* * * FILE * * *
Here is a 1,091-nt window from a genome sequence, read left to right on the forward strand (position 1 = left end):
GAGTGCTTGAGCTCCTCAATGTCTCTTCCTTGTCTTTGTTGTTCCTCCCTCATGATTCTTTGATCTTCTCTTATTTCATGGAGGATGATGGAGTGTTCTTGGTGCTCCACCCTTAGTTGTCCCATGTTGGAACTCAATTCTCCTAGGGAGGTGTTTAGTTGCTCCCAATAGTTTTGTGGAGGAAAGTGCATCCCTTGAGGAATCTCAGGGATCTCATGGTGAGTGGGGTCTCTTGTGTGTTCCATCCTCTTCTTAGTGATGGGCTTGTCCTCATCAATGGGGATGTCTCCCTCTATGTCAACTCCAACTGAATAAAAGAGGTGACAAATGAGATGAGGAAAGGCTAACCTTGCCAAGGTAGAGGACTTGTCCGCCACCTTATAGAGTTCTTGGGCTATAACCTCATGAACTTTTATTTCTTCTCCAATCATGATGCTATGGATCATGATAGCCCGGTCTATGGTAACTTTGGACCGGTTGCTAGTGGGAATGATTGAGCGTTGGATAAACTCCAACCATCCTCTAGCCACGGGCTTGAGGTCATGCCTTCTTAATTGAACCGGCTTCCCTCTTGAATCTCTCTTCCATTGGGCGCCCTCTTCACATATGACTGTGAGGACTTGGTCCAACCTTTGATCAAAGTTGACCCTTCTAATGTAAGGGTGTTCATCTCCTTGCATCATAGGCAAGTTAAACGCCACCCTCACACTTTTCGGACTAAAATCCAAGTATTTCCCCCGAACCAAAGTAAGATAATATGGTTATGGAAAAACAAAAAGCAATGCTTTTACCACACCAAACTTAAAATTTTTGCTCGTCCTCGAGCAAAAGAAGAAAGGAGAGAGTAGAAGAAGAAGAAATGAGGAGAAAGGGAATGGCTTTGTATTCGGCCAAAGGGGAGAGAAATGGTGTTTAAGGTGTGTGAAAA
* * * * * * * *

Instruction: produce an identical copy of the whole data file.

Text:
Here is a 1,091-nt window from a genome sequence, read left to right on the forward strand (position 1 = left end):
GAGTGCTTGAGCTCCTCAATGTCTCTTCCTTGTCTTTGTTGTTCCTCCCTCATGATTCTTTGATCTTCTCTTATTTCATGGAGGATGATGGAGTGTTCTTGGTGCTCCACCCTTAGTTGTCCCATGTTGGAACTCAATTCTCCTAGGGAGGTGTTTAGTTGCTCCCAATAGTTTTGTGGAGGAAAGTGCATCCCTTGAGGAATCTCAGGGATCTCATGGTGAGTGGGGTCTCTTGTGTGTTCCATCCTCTTCTTAGTGATGGGCTTGTCCTCATCAATGGGGATGTCTCCCTCTATGTCAACTCCAACTGAATAAAAGAGGTGACAAATGAGATGAGGAAAGGCTAACCTTGCCAAGGTAGAGGACTTGTCCGCCACCTTATAGAGTTCTTGGGCTATAACCTCATGAACTTTTATTTCTTCTCCAATCATGATGCTATGGATCATGATAGCCCGGTCTATGGTAACTTTGGACCGGTTGCTAGTGGGAATGATTGAGCGTTGGATAAACTCCAACCATCCTCTAGCCACGGGCTTGAGGTCATGCCTTCTTAATTGAACCGGCTTCCCTCTTGAATCTCTCTTCCATTGGGCGCCCTCTTCACATATGACTGTGAGGACTTGGTCCAACCTTTGATCAAAGTTGACCCTTCTAATGTAAGGGTGTTCATCTCCTTGCATCATAGGCAAGTTAAACGCCACCCTCACACTTTTCGGACTAAAATCCAAGTATTTCCCCCGAACCAAAGTAAGATAATATGGTTATGGAAAAACAAAAAGCAATGCTTTTACCACACCAAACTTAAAATTTTTGCTCGTCCTCGAGCAAAAGAAGAAAGGAGAGAGTAGAAGAAGAAGAAATGAGGAGAAAGGGAATGGCTTTGTATTCGGCCAAAGGGGAGAGAAATGGTGTTTAAGGTGTGTGAAAA